I am satisfied that a trade agreement between the EU and the US will be good for the EU and good for Ireland. We have significant offensive interests in relation to the agrifood sector. We are keen to increase our access to the American market for dairy products, pig-meat, beverages and food ingredients. Now that we have gained access to the US beef market, we want to grow that trade by securing higher quotas and lower tariffs. A TTIP agreement has the potential to facilitate all of this through the reduction of import tariffs and the removal of trade barriers.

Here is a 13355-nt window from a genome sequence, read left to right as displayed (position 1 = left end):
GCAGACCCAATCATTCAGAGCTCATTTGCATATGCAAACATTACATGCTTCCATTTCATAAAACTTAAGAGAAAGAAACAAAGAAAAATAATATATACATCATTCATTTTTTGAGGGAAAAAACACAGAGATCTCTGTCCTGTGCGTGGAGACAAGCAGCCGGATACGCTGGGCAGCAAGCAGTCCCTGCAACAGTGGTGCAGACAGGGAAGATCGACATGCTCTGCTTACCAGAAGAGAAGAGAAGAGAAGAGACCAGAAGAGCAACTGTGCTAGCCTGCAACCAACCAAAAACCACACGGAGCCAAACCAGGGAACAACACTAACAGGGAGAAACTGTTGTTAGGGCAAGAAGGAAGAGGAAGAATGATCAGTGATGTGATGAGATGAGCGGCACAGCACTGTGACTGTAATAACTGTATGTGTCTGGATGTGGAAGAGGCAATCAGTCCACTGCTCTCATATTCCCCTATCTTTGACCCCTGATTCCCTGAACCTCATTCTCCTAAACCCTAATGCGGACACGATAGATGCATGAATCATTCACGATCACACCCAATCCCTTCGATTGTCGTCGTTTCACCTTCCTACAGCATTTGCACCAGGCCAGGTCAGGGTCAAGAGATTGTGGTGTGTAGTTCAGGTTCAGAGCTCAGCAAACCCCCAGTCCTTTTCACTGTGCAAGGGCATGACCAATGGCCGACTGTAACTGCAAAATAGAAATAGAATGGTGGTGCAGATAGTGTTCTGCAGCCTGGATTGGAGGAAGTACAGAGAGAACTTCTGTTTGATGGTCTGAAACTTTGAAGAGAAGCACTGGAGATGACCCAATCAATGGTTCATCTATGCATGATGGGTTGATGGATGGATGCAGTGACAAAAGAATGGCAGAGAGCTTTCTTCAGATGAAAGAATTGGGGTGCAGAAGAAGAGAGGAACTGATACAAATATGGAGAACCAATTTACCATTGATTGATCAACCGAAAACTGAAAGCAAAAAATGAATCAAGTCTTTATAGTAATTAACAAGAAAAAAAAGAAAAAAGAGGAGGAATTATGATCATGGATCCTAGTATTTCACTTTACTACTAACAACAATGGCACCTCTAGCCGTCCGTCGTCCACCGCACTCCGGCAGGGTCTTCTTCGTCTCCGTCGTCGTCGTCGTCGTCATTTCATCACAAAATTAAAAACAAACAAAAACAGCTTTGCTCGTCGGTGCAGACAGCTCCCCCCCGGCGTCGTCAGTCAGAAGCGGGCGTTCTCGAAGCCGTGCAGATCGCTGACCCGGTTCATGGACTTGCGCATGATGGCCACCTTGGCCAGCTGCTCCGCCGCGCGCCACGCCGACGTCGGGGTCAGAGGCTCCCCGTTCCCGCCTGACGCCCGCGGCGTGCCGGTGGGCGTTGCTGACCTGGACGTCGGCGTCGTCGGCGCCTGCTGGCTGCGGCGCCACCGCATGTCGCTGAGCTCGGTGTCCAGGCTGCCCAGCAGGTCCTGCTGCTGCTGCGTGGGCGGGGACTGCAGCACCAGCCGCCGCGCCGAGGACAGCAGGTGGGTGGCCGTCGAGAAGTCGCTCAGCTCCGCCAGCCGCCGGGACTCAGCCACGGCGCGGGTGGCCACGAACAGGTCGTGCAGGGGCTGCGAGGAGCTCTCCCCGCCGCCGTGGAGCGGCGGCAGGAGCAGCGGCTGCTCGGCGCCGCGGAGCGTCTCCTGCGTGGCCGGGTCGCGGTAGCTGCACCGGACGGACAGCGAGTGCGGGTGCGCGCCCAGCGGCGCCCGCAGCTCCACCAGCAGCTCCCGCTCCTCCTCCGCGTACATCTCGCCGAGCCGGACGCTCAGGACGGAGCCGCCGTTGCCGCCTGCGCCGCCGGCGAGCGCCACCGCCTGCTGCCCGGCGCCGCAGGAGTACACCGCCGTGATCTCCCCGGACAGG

Of course we have defensive interests as well. One of these is our beef sector where we are mindful of the potential of increased imports of US beef to have a negative effect on the economics of EU and Irish beef production, particularly beef from suckler cows. We must ensure that the EU market is not undermined by over-supply and our proposals to mitigate the impact of quotas and tariff cuts are well known to the Commission. These defensive interests should be seen in the light of the current high US beef prices which at least temporarily reduce the US competitive advantage, and the recent opening of the US market to Irish beef, with the favourable prospects for capitalising on this through TTIP by further reductions in beef tariffs and the opening of a quota for the EU.